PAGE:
He's even stuck his Plan B on auto-pilot, so it doesn't matter if he survives physically or not, but in the end people will be standing around and saying "How did he DO that - how come we've suddenly got fair elections, when Mousavi wasn't even showing us strong leadership?"


    [Leadership criteria - out of some fancy workshop]

    I'm not into verbal gymnastics.
    The people wanted fair voting and Mousavi and Rafsanjani have now ensured that they will achieve that. If they want anything more that that they need to use the NEW fair system or find rebel leaders.

    There was nothing subtle about what Rafsanjani said. It would only look subtle to clueless people.
  9. Ray Murphy Member

    Bugs wrote: I want the people to take their freedom, Ray.

    Yes, the people want their votes counted properly. That's what the 1,000,000+ marchers want. Many of them may not want a westerner's version of freedom.
  10. But Bugs did not say that she wanted to force them to take their freedom, did she Ray?

    And to be fair, the point was about the people taking their own freedom as they define it -- as opposed to someone giving them their freedom.

    Be fair, Ray. The people want a variety of different things, not only their votes counted properly. Including their manifesto It seems to me that it has ceased being only about their votes a long time ago.

    Then they should have the freedom to choose, should they not? Right now they do not have that freedom.

    How can they have the freedom to choose unless they can actually know different concepts of freedom? How many concepts of freedom do you know, Ray?

    And, if Iranians do not want a westerner's version of freedom, then why does it seem so important to them that the whole world be watching? Why are we doing this? Why do we go to city squares and protest? Why do we create video compilations. Why do we tweet? Why set up message boards? Why blog? Why report? Why post?

    Why not simply publish an official definition of freedom, an official list of demands, and silence everyone else? Easy peasy -- don't even need a change of regime to do that! :D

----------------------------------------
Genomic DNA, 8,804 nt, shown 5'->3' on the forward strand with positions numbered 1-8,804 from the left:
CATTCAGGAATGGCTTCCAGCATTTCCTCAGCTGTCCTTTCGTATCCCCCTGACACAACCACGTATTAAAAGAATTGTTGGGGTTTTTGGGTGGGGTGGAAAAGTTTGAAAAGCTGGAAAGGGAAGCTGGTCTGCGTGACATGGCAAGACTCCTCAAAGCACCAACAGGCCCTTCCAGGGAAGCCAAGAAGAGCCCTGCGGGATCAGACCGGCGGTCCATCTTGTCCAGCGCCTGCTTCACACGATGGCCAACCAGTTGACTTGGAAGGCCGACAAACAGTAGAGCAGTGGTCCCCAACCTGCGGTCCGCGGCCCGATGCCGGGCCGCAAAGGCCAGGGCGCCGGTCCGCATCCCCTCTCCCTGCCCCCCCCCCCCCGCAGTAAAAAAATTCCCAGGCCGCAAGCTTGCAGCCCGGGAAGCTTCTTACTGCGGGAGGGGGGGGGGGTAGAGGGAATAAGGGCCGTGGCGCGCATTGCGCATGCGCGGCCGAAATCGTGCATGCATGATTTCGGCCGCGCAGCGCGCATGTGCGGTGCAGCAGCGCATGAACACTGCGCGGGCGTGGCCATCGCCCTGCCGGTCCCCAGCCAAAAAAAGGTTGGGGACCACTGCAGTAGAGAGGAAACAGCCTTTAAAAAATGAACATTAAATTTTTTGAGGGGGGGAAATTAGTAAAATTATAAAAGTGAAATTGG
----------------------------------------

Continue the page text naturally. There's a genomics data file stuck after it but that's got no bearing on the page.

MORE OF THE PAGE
11. Hechicera Member

    Interesting third-person reference to self, Why not say "I did not say that I wanted to ..."
  12. Leaders use example.

    Do the people want a small change?

    OK, fair enough, maybe Mousavi genuinely believes it is in the people's best interest that they accept a small change -- and that he believes this in good faith. But I am wondering if that is not a little patronizing of the people, condescending, 'know what I mean?

    In any case, it only underlines what I was saying about the people co-opting Mousavi for their own movement, for no other reason but that he was there and that Mousavi may not have the ability or will to LEAD them.

    Yeah, and I do get it. It is possible that the there is a little push-pull going on here. That the people want to co-opt Mousavi and Mousavi wants to co-opt the people.

    To be fair, this is speculation. Evidence? How can we be assured that Mousavi is not just sweet-talking the people in order to make a power grab?

    How do you know the game plan?

    Again, you are trying to reduce this back to a question of fair elections. The people want more than fair elections.

    They want different things. Some want freedom of speech. Some want freedom of assembly. Some want freedom of the press. Some want freedom of religion. Some want equality between men and women. Some want an end to ethnic persecution. Some want jobs. Some want everything to go on the way it has.

    Sarcasm is not strengthening your case. If you have something to say about criterion for leadership, then say it. No need to mock a field of study with which (I am assuming) you may not be completely familiar.

    Don't need to be. Logic and evidence is enough.

    I am not aware of a new fair system but am willing to be informed. Can you outline this for us, please? As for rebel leaders: yes.

    The term clueless people lowers this discussion to the level of ad hominem attack and therefore represents a concession. Did you really want to do that?

    The way I see it, a discussion is a sharing of points of view, information which occurs in a friendly -- albeit at times robust -- environment. Namecalling has nothing to do with the questions being discussed. So why go there?

    If you have something to say about "subtlety" then we're all listening. No need to call people clueless. Sheesh.
  13. Just having a little chuckle with myself. :D

    Note to self: Self, don't use third-person references to self anymore. :D
  14. Ray Murphy Member


    Yes she did, because to suggest that people "take" something from a vicious regime can mean nothing else but force - either physical or some other means of force.

    It isn't their OWN freedom to take. That is the problem - they want to acquire some more!

    Well they have no say in the matter (in law) unless they do it through a democratic system - which means getting fair elections in place first.

    That is as absurd as asking "How would Americans know what freedom was?"